Commonwealth and state Water Ministers, meeting for the first time since the election of the federal Labor government are being urged to take buybacks completely off the table.
The ministers will meet in Canberra tomorrow, to discuss the further delivery of the Murray Darling Basin Plan.
It follows claims South Australia believes buybacks are still a real possibility, under the Labor government.
Shepparton Independent MP Suzanna Sheed raised concerns about the future of irrigation and farming in the Goulburn-Murray Irrigation District, following the release of an independent report into the impacts of pending buybacks from the basin.
A report by Frontier Economics Social and economic impacts of Basin Plan water recovery in Victoria, released by the Department of Environment, Land, Water and Planning, outlines the socio-economic impacts of water recovery on irrigators and communities in northern Victoria.
The report showed that previous recovery from the region resulted in 50 per cent less water use in the GMID, which put pressure on the viability of irrigation in the district and the industries and communities it supported.
It also showed that water recovery from the consumptive pool caused a price rise of about $72 per megalitre.
"The figures we see from recovery already carried out is stark, but we know further buybacks and on-farm efficiency programs are on the agenda as the Murray Darling Basin Plan comes to an end and will not meet the water recovery targets required," Ms Sheed said.
"Further buybacks will add even more economic harm to the GMID and will leave farmers uncertain about their futures.
"It would make more sense for the federal Water Minister Tanya Plibersek to allow the states extra time to finish the water saving projects."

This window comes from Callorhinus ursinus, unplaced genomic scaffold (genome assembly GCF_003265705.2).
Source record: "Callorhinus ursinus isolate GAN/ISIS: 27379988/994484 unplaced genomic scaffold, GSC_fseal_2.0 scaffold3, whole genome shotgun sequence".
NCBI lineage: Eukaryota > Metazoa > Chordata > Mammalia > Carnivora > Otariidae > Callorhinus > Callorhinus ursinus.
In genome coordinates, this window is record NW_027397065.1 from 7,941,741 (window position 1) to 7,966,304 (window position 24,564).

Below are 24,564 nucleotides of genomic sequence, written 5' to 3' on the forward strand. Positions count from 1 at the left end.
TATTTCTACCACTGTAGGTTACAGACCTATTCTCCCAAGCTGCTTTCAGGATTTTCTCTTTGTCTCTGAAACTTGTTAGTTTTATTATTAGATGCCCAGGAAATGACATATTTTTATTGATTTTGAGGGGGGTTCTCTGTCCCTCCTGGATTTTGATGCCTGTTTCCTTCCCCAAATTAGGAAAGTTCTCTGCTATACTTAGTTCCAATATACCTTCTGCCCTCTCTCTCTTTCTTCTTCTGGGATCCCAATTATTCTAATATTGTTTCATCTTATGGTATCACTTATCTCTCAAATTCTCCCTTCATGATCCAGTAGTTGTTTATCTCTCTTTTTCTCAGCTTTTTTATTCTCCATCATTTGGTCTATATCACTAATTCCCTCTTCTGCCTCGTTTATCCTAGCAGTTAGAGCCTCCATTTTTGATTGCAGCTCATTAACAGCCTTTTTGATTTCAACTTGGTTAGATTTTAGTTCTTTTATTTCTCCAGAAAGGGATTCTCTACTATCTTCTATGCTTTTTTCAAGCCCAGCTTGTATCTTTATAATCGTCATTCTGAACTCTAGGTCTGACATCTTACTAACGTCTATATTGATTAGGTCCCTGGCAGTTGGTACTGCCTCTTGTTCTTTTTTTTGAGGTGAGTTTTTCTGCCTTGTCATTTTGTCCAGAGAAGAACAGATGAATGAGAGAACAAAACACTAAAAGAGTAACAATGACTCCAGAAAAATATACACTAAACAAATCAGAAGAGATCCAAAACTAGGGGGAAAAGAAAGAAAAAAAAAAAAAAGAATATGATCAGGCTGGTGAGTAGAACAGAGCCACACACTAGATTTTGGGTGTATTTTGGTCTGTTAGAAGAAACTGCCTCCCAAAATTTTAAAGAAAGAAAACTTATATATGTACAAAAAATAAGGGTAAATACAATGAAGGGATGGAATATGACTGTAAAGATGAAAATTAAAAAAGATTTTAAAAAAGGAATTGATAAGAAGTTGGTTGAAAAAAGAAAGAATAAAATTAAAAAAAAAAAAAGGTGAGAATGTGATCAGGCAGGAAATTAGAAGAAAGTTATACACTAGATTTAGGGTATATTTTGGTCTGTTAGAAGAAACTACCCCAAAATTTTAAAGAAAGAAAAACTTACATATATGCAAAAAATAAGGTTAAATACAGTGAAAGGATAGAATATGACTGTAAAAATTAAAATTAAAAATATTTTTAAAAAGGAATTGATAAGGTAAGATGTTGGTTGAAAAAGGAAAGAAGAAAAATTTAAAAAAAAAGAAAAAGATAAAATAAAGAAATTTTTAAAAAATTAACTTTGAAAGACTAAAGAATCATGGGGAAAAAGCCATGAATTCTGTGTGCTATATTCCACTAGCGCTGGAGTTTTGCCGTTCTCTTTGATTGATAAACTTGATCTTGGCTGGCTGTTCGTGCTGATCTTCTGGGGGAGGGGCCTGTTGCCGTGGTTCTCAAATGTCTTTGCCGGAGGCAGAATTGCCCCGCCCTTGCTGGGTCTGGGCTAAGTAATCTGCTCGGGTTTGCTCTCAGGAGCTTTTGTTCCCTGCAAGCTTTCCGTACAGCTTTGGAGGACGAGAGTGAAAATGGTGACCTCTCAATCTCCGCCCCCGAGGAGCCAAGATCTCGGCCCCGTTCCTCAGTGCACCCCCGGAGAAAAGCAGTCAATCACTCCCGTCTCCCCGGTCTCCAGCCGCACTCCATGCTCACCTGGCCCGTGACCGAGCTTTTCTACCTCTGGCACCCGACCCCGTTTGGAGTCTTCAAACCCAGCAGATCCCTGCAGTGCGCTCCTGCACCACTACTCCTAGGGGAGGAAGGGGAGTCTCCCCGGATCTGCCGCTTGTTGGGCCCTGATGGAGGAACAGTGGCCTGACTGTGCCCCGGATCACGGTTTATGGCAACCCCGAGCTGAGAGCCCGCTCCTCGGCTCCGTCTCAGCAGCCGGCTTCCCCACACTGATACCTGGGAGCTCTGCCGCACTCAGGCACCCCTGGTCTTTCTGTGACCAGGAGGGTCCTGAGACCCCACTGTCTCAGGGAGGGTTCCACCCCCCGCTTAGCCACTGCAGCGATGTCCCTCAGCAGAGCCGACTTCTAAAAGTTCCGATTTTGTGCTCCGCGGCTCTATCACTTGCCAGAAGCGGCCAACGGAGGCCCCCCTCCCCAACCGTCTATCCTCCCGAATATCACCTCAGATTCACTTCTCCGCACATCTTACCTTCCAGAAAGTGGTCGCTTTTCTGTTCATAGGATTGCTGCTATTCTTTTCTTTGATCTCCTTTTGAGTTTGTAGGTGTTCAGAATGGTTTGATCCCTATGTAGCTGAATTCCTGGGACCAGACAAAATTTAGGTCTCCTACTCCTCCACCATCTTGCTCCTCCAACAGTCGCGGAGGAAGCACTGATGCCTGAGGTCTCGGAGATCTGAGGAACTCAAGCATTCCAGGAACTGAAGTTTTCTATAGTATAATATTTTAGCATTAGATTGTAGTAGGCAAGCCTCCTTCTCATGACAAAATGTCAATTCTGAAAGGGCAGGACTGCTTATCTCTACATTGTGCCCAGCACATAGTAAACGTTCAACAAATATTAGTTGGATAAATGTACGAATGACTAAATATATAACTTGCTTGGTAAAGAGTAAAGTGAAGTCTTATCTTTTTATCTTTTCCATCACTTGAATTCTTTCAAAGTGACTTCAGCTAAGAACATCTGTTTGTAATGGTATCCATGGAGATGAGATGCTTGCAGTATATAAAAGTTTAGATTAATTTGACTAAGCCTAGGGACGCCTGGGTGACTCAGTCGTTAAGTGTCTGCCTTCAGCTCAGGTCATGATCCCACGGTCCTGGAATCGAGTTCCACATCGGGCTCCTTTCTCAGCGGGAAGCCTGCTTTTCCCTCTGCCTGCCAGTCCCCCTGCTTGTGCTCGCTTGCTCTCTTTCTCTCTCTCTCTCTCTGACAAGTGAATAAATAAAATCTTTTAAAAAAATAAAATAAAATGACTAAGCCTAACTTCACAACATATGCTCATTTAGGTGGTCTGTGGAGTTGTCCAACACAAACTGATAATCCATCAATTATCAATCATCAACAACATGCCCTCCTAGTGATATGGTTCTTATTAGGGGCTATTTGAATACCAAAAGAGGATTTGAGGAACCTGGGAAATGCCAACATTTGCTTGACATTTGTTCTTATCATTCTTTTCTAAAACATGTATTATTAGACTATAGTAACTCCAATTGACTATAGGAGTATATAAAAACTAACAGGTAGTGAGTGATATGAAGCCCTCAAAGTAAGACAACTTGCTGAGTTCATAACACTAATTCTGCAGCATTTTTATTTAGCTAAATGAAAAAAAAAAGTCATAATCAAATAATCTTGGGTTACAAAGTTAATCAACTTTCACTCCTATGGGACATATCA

And both the United Dairy Farmers of Victoria and the VFF's Water Council have spoken out against further buybacks.
The United Dairy Farmers of Victoria says northern Victoria's dairy industry would be further damaged by water buybacks and the recovery of the 450GL up-water targe.
UDV president Mark Billing said the group strongly opposed the recovery of the 450GL saying it would lead to losses in dairy production and local jobs.
"Canberra cannot continue to ignore the value of the dairy industry in northern Victoria, given it is such a critical and major employer in the region," Mr Billing said.
Mr Billing cited the Frontier Economics analysis that showed a large proportion of lost dairy production in morthern Victoria was attributed to the plan.
"The analysis clearly identifies the decline in milk production over the last 17 years totalling over 1,000 million litres, with 420 million litres of this reduction attributable to the negative impacts of the Basin Plan," he said.
"That loss of milk production caused by the Basin Plan is costing rural jobs and rural people.
"We need to see some common sense and care as we enter the final stages of the Basin Plan negotiations."
Dairy was the major industry in the GMID, with almost 900 dairy farms producing over 1,200 million litres of milk worth $850 million at the farm gate.
That was a third of the total milk produced in Victoria, and more than 20 per cent of Australia's milk.
And VFF Water Council chair Andrew Leahy warned that any proposed recovery of the 450GL up-water target would decimate irrigated agriculture in northern Victoria, which had been disproportionately targeted for water buybacks.
"The analysis shows that if the 450GL was recovered through buybacks, more than 50,000 hectares would be lost to irrigation with over 12,000 hectares of horticulture having to be dried off.
"This would result in a $500 million loss in irrigated production.
"Over 41 per cent of environmental water is held as Victorian High Reliability Water Shares."
Mr Leahy said that meant, in a drought, Victoria was doing all the heavy lifting in providing for the environment, whilst also having to get water to farmers.
"It is incomprehensible that the commonwealth continues to support a Basin Plan that has such an unfair distribution of cost impacts. It is even more unbelievable the commonwealth is proposing to recover an additional 450 GL of water," Mr Leahy said.
With 2,100GL of the 2,750GL target already recovered under the Basin Plan, Mr Leahy called for greater flexibility in the implementation of projects under the Sustainable Diversion Limit Adjustment Mechanism (SDLAM).
"The report identifies a 160 - 370GL shortfall in the SDLAM projects that are required to be completed by 2024," he said.
"We need the ability and flexibility to make alterations needed to ensure we get these projects right.
Read more: SDLAM consultation vital
"If the commonwealth government gives a damn about regional jobs, then protecting irrigated agriculture and food security must be the priority at Ministerial Council."